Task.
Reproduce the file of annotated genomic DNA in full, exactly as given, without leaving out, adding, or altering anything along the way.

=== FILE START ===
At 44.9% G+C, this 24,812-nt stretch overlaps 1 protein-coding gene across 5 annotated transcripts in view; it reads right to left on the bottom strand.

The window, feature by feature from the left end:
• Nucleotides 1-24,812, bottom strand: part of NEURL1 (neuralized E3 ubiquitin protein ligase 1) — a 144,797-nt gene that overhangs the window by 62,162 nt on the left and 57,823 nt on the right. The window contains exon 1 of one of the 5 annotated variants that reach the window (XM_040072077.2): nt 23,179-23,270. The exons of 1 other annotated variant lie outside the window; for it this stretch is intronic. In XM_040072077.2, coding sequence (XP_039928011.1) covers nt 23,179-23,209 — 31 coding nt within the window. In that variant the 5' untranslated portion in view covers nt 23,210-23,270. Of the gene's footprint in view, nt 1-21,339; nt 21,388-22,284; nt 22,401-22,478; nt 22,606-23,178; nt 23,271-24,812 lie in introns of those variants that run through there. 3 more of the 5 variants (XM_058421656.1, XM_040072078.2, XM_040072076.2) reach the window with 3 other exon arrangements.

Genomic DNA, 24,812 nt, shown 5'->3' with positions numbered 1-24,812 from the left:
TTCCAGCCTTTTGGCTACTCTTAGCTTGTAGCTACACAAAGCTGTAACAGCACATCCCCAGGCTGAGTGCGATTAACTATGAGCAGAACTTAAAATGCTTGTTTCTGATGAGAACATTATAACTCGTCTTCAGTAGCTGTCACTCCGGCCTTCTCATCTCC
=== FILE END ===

At 44.9% G+C, this 24,812-nt stretch overlaps 1 protein-coding gene across 5 annotated transcripts in view; it reads right to left on the bottom strand.

The window, feature by feature from the left end:
• Nucleotides 1-24,812, bottom strand: part of NEURL1 (neuralized E3 ubiquitin protein ligase 1) — a 144,797-nt gene that overhangs the window by 62,162 nt on the left and 57,823 nt on the right. The window contains exon 1 of one of the 5 annotated variants that reach the window (XM_040072077.2): nt 23,179-23,270. The exons of 1 other annotated variant lie outside the window; for it this stretch is intronic. In XM_040072077.2, coding sequence (XP_039928011.1) covers nt 23,179-23,209 — 31 coding nt within the window. In that variant the 5' untranslated portion in view covers nt 23,210-23,270. Of the gene's footprint in view, nt 1-21,339; nt 21,388-22,284; nt 22,401-22,478; nt 22,606-23,178; nt 23,271-24,812 lie in introns of those variants that run through there. 3 more of the 5 variants (XM_058421656.1, XM_040072078.2, XM_040072076.2) reach the window with 3 other exon arrangements.

Genomic DNA, 24,812 nt, shown 5'->3' with positions numbered 1-24,812 from the left:
TTCCAGCCTTTTGGCTACTCTTAGCTTGTAGCTACACAAAGCTGTAACAGCACATCCCCAGGCTGAGTGCGATTAACTATGAGCAGAACTTAAAATGCTTGTTTCTGATGAGAACATTATAACTCGTCTTCAGTAGCTGTCACTCCGGCCTTCTCATCTCC